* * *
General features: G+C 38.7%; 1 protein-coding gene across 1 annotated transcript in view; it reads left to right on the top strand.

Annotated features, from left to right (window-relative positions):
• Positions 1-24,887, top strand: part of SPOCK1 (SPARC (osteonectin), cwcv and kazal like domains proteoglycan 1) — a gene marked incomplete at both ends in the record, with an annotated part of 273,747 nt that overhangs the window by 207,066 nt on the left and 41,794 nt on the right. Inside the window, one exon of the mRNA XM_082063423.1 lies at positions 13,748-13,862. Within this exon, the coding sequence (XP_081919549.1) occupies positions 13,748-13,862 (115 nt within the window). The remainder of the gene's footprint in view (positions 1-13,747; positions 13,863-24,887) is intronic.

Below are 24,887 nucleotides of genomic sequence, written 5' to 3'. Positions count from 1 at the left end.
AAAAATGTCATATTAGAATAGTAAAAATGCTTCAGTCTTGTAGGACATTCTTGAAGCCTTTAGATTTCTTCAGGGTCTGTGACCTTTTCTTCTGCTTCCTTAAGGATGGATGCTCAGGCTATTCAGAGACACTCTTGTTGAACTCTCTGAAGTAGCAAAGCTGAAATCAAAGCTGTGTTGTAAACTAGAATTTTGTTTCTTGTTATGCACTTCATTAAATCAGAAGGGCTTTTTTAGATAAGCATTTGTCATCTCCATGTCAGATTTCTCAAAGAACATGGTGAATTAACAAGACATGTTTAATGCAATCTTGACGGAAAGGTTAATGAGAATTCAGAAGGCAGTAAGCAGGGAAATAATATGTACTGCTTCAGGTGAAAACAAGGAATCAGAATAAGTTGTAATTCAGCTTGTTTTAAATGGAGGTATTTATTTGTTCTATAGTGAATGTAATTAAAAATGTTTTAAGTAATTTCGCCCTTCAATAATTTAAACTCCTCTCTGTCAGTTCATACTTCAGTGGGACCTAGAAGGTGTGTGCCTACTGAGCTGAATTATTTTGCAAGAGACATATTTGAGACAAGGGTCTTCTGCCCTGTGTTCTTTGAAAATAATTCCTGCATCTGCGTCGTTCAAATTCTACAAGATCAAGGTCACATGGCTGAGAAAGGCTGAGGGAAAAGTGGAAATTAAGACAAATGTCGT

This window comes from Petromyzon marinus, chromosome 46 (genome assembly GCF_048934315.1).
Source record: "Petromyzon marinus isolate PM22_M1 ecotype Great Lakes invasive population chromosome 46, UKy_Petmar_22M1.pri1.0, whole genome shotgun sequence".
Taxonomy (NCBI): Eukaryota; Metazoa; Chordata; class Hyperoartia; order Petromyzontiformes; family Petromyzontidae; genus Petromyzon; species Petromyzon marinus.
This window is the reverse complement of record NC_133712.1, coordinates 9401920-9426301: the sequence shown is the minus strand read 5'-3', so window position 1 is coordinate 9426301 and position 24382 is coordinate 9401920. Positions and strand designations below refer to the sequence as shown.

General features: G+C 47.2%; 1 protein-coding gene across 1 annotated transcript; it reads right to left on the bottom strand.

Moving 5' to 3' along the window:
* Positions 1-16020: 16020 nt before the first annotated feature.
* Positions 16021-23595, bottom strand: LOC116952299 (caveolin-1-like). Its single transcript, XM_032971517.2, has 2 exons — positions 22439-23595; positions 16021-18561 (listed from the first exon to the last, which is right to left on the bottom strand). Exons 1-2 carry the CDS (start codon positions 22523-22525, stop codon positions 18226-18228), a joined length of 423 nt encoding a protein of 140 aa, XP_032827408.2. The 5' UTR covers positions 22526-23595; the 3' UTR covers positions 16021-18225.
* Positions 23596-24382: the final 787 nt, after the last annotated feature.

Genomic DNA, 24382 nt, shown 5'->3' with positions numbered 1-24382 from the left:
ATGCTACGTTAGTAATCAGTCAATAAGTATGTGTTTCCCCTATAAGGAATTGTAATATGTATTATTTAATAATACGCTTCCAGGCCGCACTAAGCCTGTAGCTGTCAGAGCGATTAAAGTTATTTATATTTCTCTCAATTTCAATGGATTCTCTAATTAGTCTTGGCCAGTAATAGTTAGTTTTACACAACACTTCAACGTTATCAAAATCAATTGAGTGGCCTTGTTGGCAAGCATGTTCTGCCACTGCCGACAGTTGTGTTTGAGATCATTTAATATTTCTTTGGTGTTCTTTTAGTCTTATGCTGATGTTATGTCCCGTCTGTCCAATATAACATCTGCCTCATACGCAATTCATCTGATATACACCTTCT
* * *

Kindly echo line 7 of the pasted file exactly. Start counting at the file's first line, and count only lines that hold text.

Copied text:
Source record: "Petromyzon marinus isolate PM22_M1 ecotype Great Lakes invasive population chromosome 46, UKy_Petmar_22M1.pri1.0, whole genome shotgun sequence".